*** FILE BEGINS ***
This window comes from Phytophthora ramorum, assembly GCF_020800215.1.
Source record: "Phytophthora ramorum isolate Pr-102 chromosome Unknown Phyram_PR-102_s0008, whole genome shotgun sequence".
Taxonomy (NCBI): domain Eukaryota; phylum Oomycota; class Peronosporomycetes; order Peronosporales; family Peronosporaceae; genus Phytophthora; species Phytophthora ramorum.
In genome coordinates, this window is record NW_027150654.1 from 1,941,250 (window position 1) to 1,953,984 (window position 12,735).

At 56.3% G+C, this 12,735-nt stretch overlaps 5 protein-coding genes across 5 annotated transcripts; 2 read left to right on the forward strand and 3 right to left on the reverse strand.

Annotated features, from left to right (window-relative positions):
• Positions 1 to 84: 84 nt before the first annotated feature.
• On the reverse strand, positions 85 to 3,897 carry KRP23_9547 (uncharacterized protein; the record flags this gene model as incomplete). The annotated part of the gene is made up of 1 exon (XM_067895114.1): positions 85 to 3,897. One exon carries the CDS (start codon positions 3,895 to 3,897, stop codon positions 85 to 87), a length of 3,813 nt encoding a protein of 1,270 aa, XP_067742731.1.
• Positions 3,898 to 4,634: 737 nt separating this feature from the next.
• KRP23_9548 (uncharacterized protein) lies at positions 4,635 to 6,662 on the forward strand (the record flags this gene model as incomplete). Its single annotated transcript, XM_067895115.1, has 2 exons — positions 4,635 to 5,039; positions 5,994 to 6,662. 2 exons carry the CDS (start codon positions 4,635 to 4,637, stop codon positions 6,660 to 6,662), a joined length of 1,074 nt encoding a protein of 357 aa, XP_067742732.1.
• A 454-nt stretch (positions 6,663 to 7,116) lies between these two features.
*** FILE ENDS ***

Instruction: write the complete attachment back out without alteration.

This window comes from Phytophthora ramorum, assembly GCF_020800215.1.
Source record: "Phytophthora ramorum isolate Pr-102 chromosome Unknown Phyram_PR-102_s0008, whole genome shotgun sequence".
Taxonomy (NCBI): domain Eukaryota; phylum Oomycota; class Peronosporomycetes; order Peronosporales; family Peronosporaceae; genus Phytophthora; species Phytophthora ramorum.
In genome coordinates, this window is record NW_027150654.1 from 1,941,250 (window position 1) to 1,953,984 (window position 12,735).

At 56.3% G+C, this 12,735-nt stretch overlaps 5 protein-coding genes across 5 annotated transcripts; 2 read left to right on the forward strand and 3 right to left on the reverse strand.

Annotated features, from left to right (window-relative positions):
• Positions 1 to 84: 84 nt before the first annotated feature.
• On the reverse strand, positions 85 to 3,897 carry KRP23_9547 (uncharacterized protein; the record flags this gene model as incomplete). The annotated part of the gene is made up of 1 exon (XM_067895114.1): positions 85 to 3,897. One exon carries the CDS (start codon positions 3,895 to 3,897, stop codon positions 85 to 87), a length of 3,813 nt encoding a protein of 1,270 aa, XP_067742731.1.
• Positions 3,898 to 4,634: 737 nt separating this feature from the next.
• KRP23_9548 (uncharacterized protein) lies at positions 4,635 to 6,662 on the forward strand (the record flags this gene model as incomplete). Its single annotated transcript, XM_067895115.1, has 2 exons — positions 4,635 to 5,039; positions 5,994 to 6,662. 2 exons carry the CDS (start codon positions 4,635 to 4,637, stop codon positions 6,660 to 6,662), a joined length of 1,074 nt encoding a protein of 357 aa, XP_067742732.1.
• A 454-nt stretch (positions 6,663 to 7,116) lies between these two features.